Surfside condo site sold to Trump business associate for 120

Surfside condo site sold to Trump business associate for $120 million

  • A lot where 98 people died when a Miami condo collapsed has been bought by a Trump aide.
  • Hussain Sajwani, owner of Dubai-based DAMAC Properties, bought the land for $120 million.
  • Victims’ families will receive the sale proceeds as part of a $1 billion settlement.

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The site of a Miami condo collapse that killed 98 people last June was bought by a business associate of Donald Trump, the Miami Herald reported.

Hussain Sajwani, the Emirati owner of Dubai-based DAMAC Properties, was the sole bidder for the 4-acre beachfront lot at 8777 Collins Ave, Michael Fay of commercial real estate firm Avison Young told the newspaper. The agency has been hired to market the property as part of a class action lawsuit.

The 12-story Champlain Towers South building stood on the site in Surfside, Miami, before collapsing on June 24 last year.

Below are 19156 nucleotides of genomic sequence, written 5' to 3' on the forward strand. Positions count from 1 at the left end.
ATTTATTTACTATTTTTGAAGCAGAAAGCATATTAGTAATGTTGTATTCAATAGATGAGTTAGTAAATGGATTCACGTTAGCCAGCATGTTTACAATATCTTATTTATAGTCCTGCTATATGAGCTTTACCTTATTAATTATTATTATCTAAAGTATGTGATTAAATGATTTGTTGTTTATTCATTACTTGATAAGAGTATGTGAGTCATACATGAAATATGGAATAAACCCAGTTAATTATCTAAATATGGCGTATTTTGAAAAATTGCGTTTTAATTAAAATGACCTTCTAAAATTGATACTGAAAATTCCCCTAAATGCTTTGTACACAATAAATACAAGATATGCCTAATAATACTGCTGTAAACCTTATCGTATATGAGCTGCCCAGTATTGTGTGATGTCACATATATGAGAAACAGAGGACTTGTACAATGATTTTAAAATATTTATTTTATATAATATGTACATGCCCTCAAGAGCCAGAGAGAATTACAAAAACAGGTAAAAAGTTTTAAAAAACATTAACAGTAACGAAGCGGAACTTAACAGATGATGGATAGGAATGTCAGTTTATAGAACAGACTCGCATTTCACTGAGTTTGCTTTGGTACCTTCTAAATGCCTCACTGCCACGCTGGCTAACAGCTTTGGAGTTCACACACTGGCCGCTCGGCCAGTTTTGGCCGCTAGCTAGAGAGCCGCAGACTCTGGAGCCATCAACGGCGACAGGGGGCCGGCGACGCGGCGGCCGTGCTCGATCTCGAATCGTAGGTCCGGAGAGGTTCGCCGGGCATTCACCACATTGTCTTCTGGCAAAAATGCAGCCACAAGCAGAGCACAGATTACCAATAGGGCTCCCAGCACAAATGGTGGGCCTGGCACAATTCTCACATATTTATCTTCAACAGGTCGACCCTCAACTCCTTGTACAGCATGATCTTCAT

Sajwani has designed two Trump branded golf courses in Dubai and has partnerships with Versace and Fendi.

Trump turned down a $2 billion real estate deal with Sajwani in 2018 because he didn’t want to be perceived as taking advantage of the presidency.

A DAMAC spokesman previously told the Miami Herald that Sajwani plans to build a super-luxe condominium building. The company did not immediately respond when approached by Insider for comment.

Coast Guard boats patrol in front of the partially collapsed Champlain Towers South condominium building July 1, 2021 in Surfside, Florida

Champlain Towers collapsed on June 24 last year, killing 98 people. AP

The families of the victims of the condo collapse reached a nearly $1 billion settlement this month after a wrongful death lawsuit was brought against the engineering firm that identified structural problems and before them, the building’s insurer and nearby ones developers warned.

The Miami Herald said proceeds from the sale would go toward the settlement.

An investigation in November found that fire alarms did not sound before the building collapsed, which would have given residents seven minutes to escape.

In 2018, an engineer inspecting the 40-year-old building found a “major” design flaw in the basement that had led to water damage and corrosion.

“While nothing can alleviate the pain or suffering, we are pleased to be moving forward with this successful buyer to help bring everyone to a close,” Fay told the Miami Herald.